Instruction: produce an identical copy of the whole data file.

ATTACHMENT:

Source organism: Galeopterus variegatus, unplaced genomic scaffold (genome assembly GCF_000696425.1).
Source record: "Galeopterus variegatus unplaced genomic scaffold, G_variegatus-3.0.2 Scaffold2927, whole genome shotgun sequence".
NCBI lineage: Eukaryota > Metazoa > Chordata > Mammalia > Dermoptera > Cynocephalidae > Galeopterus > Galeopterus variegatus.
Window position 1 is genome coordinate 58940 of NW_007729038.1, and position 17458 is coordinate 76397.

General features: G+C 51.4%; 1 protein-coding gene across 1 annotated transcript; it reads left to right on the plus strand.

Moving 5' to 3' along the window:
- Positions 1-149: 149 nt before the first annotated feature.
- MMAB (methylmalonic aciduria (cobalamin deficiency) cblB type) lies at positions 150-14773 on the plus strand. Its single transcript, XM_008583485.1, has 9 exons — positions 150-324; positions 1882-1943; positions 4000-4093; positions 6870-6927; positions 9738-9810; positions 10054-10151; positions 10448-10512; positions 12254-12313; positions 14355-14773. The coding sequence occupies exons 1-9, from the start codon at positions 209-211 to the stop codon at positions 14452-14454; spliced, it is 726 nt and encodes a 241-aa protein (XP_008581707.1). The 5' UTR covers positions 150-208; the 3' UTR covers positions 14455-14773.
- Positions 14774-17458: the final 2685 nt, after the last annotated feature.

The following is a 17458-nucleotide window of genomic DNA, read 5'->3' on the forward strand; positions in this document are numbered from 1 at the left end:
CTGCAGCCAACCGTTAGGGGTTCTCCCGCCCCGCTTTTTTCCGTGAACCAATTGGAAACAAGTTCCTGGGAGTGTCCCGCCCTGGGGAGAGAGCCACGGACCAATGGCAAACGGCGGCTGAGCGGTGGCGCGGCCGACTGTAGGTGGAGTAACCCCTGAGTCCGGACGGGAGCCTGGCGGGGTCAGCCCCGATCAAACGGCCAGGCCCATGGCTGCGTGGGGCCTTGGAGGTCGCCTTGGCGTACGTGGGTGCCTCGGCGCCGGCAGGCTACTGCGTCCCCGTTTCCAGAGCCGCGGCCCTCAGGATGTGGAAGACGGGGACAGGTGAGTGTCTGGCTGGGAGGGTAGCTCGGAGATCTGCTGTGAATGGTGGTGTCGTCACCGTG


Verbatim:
Source organism: Galeopterus variegatus, unplaced genomic scaffold (genome assembly GCF_000696425.1).
Source record: "Galeopterus variegatus unplaced genomic scaffold, G_variegatus-3.0.2 Scaffold2927, whole genome shotgun sequence".
NCBI lineage: Eukaryota > Metazoa > Chordata > Mammalia > Dermoptera > Cynocephalidae > Galeopterus > Galeopterus variegatus.
Window position 1 is genome coordinate 58940 of NW_007729038.1, and position 17458 is coordinate 76397.

General features: G+C 51.4%; 1 protein-coding gene across 1 annotated transcript; it reads left to right on the plus strand.

Moving 5' to 3' along the window:
- Positions 1-149: 149 nt before the first annotated feature.
- MMAB (methylmalonic aciduria (cobalamin deficiency) cblB type) lies at positions 150-14773 on the plus strand. Its single transcript, XM_008583485.1, has 9 exons — positions 150-324; positions 1882-1943; positions 4000-4093; positions 6870-6927; positions 9738-9810; positions 10054-10151; positions 10448-10512; positions 12254-12313; positions 14355-14773. The coding sequence occupies exons 1-9, from the start codon at positions 209-211 to the stop codon at positions 14452-14454; spliced, it is 726 nt and encodes a 241-aa protein (XP_008581707.1). The 5' UTR covers positions 150-208; the 3' UTR covers positions 14455-14773.
- Positions 14774-17458: the final 2685 nt, after the last annotated feature.

The following is a 17458-nucleotide window of genomic DNA, read 5'->3' on the forward strand; positions in this document are numbered from 1 at the left end:
CTGCAGCCAACCGTTAGGGGTTCTCCCGCCCCGCTTTTTTCCGTGAACCAATTGGAAACAAGTTCCTGGGAGTGTCCCGCCCTGGGGAGAGAGCCACGGACCAATGGCAAACGGCGGCTGAGCGGTGGCGCGGCCGACTGTAGGTGGAGTAACCCCTGAGTCCGGACGGGAGCCTGGCGGGGTCAGCCCCGATCAAACGGCCAGGCCCATGGCTGCGTGGGGCCTTGGAGGTCGCCTTGGCGTACGTGGGTGCCTCGGCGCCGGCAGGCTACTGCGTCCCCGTTTCCAGAGCCGCGGCCCTCAGGATGTGGAAGACGGGGACAGGTGAGTGTCTGGCTGGGAGGGTAGCTCGGAGATCTGCTGTGAATGGTGGTGTCGTCACCGTG